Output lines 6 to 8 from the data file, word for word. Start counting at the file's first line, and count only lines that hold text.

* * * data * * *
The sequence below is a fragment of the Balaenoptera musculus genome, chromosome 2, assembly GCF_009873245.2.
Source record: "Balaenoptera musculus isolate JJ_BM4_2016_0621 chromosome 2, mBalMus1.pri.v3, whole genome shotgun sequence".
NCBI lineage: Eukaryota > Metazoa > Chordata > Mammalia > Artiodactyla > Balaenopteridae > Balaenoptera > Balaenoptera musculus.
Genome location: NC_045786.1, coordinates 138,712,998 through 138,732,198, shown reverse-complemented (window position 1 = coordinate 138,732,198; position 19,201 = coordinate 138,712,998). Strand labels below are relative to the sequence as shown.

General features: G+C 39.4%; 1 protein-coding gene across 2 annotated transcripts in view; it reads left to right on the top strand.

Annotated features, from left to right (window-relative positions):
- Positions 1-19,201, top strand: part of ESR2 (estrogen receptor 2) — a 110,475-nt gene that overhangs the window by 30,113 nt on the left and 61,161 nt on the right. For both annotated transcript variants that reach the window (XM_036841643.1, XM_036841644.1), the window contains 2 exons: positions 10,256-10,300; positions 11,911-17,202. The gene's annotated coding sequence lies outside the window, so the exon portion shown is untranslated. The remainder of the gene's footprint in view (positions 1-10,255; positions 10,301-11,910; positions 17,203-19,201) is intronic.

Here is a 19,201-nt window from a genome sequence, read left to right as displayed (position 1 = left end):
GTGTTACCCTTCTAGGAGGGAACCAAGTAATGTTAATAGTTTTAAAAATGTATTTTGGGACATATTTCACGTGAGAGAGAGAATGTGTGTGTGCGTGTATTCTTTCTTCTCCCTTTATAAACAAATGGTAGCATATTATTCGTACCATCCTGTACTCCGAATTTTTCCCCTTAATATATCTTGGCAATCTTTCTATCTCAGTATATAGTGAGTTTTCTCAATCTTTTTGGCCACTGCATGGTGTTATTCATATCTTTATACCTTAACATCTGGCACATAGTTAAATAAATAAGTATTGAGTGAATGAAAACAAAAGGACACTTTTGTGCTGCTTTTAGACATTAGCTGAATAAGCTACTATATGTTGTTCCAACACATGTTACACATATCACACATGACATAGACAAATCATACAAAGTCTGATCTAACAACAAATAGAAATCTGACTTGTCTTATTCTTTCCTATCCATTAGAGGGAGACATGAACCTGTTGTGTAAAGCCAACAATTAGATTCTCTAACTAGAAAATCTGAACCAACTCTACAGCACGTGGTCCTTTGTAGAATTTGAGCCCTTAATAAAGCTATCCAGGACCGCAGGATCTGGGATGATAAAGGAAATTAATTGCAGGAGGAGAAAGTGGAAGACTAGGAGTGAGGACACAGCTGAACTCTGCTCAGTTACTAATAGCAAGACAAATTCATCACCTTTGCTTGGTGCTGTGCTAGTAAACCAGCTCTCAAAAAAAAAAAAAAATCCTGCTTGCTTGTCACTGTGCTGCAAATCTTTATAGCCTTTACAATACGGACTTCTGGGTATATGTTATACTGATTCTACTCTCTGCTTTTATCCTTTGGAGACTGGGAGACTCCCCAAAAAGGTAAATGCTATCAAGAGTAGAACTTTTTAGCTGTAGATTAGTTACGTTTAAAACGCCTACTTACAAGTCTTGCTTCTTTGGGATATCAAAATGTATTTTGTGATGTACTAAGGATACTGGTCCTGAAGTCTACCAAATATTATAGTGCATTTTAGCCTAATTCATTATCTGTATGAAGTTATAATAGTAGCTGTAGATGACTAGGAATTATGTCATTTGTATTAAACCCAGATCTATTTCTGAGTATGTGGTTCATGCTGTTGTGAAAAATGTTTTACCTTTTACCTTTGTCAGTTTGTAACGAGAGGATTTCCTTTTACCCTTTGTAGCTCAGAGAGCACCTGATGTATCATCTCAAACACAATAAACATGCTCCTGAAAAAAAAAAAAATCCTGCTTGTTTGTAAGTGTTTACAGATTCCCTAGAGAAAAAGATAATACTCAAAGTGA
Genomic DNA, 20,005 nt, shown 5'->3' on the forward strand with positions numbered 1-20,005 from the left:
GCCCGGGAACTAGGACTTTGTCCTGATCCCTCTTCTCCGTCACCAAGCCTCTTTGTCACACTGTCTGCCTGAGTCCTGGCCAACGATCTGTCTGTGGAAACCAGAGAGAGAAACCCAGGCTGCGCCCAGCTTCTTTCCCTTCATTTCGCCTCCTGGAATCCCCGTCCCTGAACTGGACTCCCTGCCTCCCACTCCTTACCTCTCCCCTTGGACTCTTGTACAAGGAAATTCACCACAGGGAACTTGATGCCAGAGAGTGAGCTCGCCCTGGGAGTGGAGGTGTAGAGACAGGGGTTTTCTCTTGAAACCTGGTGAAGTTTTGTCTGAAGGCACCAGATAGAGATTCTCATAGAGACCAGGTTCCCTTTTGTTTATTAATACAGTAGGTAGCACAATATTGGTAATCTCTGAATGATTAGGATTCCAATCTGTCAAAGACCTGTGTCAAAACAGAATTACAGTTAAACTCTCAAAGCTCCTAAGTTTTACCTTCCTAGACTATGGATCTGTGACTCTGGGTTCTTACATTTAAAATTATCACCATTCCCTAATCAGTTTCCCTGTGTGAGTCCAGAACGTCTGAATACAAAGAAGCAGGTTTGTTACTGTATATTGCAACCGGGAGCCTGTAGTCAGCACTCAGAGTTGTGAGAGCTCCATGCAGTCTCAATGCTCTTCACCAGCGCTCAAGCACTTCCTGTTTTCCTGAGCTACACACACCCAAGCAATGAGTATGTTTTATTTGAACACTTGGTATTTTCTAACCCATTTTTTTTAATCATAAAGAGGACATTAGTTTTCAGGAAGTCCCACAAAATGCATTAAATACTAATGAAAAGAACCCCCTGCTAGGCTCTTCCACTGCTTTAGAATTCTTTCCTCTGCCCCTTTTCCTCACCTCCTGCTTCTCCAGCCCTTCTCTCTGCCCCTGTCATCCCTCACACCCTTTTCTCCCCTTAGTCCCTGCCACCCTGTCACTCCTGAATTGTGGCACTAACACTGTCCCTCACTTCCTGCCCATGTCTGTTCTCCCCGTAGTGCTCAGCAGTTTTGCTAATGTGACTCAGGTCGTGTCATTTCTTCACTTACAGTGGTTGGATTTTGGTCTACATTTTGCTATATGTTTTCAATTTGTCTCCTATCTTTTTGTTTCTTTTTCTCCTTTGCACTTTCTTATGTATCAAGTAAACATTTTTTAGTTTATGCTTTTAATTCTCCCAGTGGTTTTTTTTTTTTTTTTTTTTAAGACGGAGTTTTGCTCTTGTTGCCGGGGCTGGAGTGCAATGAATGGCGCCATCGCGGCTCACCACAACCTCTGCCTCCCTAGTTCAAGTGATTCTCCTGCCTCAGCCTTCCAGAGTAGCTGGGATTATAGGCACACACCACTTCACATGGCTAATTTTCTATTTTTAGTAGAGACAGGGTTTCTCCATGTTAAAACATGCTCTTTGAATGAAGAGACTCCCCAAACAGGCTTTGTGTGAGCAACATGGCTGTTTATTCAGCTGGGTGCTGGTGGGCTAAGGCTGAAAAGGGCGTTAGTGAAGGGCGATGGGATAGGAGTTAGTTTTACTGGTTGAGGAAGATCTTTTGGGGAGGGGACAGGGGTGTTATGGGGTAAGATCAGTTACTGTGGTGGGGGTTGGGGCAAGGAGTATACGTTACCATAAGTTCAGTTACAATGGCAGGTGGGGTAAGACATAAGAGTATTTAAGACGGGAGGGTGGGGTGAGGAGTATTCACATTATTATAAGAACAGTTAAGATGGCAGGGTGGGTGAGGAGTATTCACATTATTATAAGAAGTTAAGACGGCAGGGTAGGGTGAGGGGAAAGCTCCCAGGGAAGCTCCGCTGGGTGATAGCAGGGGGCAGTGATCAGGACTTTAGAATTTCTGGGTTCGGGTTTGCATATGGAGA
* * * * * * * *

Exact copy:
Annotated features, from left to right (window-relative positions):
- Positions 1-19,201, top strand: part of ESR2 (estrogen receptor 2) — a 110,475-nt gene that overhangs the window by 30,113 nt on the left and 61,161 nt on the right. For both annotated transcript variants that reach the window (XM_036841643.1, XM_036841644.1), the window contains 2 exons: positions 10,256-10,300; positions 11,911-17,202. The gene's annotated coding sequence lies outside the window, so the exon portion shown is untranslated. The remainder of the gene's footprint in view (positions 1-10,255; positions 10,301-11,910; positions 17,203-19,201) is intronic.

Here is a 19,201-nt window from a genome sequence, read left to right as displayed (position 1 = left end):